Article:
Sunday, January 6, 2019

Buying Local Food During An Adirondack Winter

As we head into the dead of winter the roads are icy, it’s cold outside, and farmers’ markets are becoming a distant memory of summer (although some can still be found here and there), it can be a challenge to remain dedicated to going the extra distance or to making the extra stop to buy local food. However, it is important to remember that an abundance of local food is still available that there are numerous benefits to buying locally grown food.

Some of the benefits of buying locally raised food include:

Health benefits – Local food is fresher with a higher nutrient content, it is generally not processed (think maple syrup versus processed white sugar), and it encourages you to eat a more well balanced diet because you are purchasing healthy proteins, fruits, and vegetables.

Environmental benefits – Buying local food supports small farms and farmlands which may not otherwise be utilized for farming. It reduces the number of miles your food has travel to get to you which reduces the use of fossil fuels, and it raises consumer awareness of how the food is produced and whether or not it is being done in an environmentally sustainable way.

Economic benefits – Buying food from local producers is a great way to support the local economy. It keeps money close to home that is then reinvested in the community, it creates jobs, and it allows farmers to keep more profit because they are not paying for transportation and distribution costs to get their products to other areas.

Safe food supply – Local food is safer. The fewer steps there are between the food source and the consumer makes it less likely that the food will be contaminated. Distance and multiple steps to the final buyer correlates with more potential issues through the processes of harvesting, washing, shipping, and distribution.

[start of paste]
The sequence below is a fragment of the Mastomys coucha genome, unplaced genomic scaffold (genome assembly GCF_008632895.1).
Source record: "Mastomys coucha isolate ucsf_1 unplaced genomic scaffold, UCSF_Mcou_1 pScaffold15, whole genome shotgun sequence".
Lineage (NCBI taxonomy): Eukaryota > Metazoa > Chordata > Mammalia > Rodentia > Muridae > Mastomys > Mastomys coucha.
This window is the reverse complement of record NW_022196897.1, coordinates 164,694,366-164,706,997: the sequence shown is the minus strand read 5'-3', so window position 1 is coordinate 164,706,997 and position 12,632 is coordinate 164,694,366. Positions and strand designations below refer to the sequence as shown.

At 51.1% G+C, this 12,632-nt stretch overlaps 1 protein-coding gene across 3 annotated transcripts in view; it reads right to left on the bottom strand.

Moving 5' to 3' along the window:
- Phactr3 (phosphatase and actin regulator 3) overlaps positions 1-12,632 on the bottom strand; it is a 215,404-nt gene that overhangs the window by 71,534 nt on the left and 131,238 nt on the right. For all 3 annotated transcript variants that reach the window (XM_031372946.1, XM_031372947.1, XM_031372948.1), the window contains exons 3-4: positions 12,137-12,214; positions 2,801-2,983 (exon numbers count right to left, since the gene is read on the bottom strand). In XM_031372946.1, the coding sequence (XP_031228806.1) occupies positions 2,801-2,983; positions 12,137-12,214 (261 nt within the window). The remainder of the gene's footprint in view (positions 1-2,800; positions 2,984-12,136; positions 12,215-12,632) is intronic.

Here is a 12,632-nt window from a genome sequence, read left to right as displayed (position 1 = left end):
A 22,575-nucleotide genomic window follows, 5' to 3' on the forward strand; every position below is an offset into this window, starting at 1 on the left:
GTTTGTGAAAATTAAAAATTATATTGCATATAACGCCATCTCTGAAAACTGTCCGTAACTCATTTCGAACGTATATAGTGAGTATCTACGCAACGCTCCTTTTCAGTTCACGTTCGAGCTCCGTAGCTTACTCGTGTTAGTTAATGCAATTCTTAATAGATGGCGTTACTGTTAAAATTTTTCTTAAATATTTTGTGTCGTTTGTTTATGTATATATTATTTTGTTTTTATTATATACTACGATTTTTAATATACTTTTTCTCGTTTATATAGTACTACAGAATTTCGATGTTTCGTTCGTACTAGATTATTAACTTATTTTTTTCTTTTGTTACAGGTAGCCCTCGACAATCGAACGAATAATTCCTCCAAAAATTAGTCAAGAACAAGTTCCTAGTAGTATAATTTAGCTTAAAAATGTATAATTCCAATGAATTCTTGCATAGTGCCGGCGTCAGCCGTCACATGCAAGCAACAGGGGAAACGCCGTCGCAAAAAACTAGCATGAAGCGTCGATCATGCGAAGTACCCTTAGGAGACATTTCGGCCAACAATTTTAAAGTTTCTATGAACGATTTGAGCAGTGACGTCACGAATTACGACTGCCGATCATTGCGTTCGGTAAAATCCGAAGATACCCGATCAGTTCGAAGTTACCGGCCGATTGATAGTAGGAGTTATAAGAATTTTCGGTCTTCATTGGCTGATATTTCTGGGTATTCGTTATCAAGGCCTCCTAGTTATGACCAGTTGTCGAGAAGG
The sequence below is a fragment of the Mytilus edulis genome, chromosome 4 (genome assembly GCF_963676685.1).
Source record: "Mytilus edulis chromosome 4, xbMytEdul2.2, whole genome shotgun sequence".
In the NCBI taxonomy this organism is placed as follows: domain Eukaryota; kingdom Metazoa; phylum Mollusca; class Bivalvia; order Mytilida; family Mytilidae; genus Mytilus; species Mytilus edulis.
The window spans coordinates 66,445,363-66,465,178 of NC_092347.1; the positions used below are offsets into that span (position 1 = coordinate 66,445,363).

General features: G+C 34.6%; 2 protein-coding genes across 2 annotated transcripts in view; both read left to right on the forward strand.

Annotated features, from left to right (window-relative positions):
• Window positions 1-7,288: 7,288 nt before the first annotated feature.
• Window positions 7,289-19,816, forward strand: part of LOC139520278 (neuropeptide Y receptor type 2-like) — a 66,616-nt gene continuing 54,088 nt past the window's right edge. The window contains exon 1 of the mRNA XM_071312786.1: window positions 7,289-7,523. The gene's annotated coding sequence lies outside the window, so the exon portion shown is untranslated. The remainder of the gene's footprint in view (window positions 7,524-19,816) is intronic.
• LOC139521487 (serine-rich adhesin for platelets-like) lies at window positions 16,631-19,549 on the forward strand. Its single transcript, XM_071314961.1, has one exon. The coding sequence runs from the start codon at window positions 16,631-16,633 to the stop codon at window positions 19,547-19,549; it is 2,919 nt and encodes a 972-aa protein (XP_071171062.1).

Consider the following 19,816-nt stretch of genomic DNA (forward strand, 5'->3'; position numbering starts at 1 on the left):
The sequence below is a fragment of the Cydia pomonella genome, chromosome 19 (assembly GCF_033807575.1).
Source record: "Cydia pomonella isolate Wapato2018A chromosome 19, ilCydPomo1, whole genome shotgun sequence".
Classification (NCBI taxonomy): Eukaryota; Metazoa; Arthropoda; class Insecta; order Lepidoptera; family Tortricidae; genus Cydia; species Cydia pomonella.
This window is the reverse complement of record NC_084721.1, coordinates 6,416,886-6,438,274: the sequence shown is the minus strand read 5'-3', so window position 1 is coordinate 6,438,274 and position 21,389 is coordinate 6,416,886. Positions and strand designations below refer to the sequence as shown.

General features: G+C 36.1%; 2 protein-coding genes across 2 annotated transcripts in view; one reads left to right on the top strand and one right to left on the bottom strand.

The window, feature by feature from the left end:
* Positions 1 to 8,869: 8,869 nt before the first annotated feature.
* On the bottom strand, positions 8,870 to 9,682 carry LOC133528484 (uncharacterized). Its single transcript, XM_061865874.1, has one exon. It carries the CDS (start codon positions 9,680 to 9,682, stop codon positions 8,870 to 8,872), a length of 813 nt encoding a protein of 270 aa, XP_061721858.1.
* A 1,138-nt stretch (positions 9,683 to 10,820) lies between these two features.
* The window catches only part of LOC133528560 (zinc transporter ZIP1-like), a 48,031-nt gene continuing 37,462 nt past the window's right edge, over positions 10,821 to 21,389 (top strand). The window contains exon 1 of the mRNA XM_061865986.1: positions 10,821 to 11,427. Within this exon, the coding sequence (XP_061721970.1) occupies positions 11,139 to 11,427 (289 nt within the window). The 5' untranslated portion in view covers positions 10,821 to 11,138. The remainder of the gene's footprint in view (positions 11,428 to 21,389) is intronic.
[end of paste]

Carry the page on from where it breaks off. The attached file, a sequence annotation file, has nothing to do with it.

Social benefits – One of the greatest benefits to buying locally are the social benefits. Buying locally brings people together not only because it supports local families, but it helps to develop relationships between the farmers and the community they are serving. People are more and more concerned about how their food is grown, the management practices used and whether or not the food is safe. Many conscientious consumers take the time to establish relationships with the farmers they are buying from in order to learn this information and to be comfortable about the food they are consuming. This communication and trust often leads not only to great friendships between farmers and consumers, but also to an increased knowledge by the consumer of agriculture and the local food systems. This is especially important as fewer and fewer people are directly involved in food production. An educated consumer is a good consumer.

In this area we are fortunate to have many hardworking individuals and families that give us a lot of options for purchasing local food. Even in January, a large variety of products can be found including meat (beef, lamb, pork, chicken), maple syrup and maple products, honey, eggs, milk, cheese, baked goods, and more. Many of these items can be purchased directly from producers as well as found at local stores throughout the area.

If you are looking for local food, but aren’t quite sure where to go to find it, call me at the CCE office at (518) 483-7403 or email me at and I can help you find what you are looking for. Adirondack Harvest is also a valuable resource and has a guide that lists local farms, their products, and contact information. To find the guide click here. Printed guides are also available at your local CCE office.

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One Response

  1. Dan Rivera says:

    Splendid article, especially at this time of year. We attend several winter farmers’ markets and it’s amazing to have folks coming out to support us during the “lean” part of the year. Together with wholesale, it’s allowing us to not have to work off-farm, which is a goal of ours.

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